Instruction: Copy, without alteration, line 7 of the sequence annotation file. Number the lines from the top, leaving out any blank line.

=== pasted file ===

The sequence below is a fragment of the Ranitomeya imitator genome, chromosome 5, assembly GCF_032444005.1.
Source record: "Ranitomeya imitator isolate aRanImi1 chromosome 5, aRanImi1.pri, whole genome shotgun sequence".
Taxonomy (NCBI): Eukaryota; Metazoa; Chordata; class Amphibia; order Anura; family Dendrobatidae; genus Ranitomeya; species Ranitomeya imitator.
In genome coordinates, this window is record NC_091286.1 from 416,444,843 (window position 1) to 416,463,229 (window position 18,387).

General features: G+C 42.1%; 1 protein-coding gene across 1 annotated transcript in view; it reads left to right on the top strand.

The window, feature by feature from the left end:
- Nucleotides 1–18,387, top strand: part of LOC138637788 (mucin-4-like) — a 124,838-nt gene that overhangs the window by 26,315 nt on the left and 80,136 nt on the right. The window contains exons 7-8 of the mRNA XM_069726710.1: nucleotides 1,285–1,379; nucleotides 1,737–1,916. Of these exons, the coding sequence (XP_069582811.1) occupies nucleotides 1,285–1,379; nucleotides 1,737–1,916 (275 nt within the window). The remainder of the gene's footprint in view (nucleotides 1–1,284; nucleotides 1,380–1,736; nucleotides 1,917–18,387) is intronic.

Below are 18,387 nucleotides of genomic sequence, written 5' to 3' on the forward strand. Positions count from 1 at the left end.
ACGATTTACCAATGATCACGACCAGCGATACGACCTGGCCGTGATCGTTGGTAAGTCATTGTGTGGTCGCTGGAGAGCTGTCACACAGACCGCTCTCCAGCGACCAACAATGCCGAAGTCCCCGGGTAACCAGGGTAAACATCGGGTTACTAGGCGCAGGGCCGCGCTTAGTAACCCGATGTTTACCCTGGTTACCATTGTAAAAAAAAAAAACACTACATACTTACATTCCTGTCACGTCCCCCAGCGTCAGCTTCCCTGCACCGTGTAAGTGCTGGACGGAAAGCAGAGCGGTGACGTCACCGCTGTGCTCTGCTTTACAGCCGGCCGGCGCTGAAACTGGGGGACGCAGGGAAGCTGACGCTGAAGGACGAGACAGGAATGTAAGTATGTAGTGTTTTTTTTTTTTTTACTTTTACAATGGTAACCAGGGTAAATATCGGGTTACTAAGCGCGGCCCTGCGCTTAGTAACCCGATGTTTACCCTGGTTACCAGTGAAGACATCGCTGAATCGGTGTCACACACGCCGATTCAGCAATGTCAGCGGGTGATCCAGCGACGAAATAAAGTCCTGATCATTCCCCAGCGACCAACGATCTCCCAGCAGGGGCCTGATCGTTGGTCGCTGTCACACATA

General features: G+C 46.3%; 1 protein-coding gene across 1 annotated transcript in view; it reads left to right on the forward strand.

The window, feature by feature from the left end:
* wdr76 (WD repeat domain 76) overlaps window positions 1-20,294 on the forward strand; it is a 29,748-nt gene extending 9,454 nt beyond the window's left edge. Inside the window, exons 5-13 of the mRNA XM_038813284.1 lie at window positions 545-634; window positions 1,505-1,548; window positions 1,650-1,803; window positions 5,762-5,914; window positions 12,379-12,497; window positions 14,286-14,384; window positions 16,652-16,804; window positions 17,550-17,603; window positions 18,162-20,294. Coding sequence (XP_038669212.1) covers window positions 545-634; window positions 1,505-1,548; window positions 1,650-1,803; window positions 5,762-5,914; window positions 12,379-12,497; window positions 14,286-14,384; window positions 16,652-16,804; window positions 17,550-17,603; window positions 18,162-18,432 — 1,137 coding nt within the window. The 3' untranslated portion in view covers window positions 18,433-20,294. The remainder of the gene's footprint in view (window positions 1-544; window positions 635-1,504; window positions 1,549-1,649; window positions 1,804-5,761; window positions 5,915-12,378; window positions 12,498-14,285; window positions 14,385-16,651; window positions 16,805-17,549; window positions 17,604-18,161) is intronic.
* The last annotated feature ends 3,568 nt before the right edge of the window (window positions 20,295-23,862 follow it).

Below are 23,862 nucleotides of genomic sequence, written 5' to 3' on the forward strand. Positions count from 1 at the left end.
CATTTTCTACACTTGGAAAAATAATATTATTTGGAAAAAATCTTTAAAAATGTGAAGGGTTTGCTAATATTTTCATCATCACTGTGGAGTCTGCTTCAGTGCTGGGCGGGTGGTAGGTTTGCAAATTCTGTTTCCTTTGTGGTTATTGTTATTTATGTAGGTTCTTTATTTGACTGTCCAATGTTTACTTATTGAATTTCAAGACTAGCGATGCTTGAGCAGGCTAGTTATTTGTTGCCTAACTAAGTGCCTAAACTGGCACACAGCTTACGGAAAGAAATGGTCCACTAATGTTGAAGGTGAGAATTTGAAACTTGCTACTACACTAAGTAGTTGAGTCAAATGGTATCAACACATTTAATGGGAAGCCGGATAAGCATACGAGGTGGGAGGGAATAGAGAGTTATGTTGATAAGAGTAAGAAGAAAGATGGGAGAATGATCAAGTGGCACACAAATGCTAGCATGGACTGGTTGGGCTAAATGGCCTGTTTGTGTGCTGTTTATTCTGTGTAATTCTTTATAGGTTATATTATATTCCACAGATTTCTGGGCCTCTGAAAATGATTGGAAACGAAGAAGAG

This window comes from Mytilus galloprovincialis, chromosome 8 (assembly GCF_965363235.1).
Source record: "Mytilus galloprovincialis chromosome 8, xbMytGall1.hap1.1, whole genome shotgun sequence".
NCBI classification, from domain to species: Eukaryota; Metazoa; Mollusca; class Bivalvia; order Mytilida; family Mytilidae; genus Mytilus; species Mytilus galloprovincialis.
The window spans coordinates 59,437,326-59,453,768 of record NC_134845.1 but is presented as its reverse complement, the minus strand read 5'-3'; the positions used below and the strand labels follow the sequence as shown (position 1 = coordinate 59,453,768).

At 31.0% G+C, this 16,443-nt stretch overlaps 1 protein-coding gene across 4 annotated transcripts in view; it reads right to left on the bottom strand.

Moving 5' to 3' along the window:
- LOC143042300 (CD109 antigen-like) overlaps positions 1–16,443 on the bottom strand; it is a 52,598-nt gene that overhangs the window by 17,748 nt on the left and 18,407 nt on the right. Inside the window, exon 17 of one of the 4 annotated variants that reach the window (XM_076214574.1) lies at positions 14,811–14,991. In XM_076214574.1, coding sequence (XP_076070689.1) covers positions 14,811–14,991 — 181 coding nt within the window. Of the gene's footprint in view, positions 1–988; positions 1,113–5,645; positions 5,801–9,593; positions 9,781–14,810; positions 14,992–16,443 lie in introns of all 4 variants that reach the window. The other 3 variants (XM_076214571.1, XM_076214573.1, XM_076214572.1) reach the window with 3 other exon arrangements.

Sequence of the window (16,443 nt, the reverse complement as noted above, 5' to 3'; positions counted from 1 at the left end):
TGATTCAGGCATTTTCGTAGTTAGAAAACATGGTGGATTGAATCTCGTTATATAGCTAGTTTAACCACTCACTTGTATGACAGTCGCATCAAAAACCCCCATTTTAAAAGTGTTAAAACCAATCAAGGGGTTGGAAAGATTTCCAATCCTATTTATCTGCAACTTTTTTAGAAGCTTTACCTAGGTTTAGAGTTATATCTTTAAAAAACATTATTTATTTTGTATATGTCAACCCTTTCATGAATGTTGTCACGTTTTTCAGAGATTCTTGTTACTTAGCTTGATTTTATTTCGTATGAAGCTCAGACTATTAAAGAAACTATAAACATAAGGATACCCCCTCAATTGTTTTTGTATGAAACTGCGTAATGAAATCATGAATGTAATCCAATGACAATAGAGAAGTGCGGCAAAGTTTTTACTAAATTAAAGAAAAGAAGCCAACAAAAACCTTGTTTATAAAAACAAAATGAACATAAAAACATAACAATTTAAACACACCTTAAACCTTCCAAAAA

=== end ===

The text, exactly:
- Nucleotides 1–18,387, top strand: part of LOC138637788 (mucin-4-like) — a 124,838-nt gene that overhangs the window by 26,315 nt on the left and 80,136 nt on the right. The window contains exons 7-8 of the mRNA XM_069726710.1: nucleotides 1,285–1,379; nucleotides 1,737–1,916. Of these exons, the coding sequence (XP_069582811.1) occupies nucleotides 1,285–1,379; nucleotides 1,737–1,916 (275 nt within the window). The remainder of the gene's footprint in view (nucleotides 1–1,284; nucleotides 1,380–1,736; nucleotides 1,917–18,387) is intronic.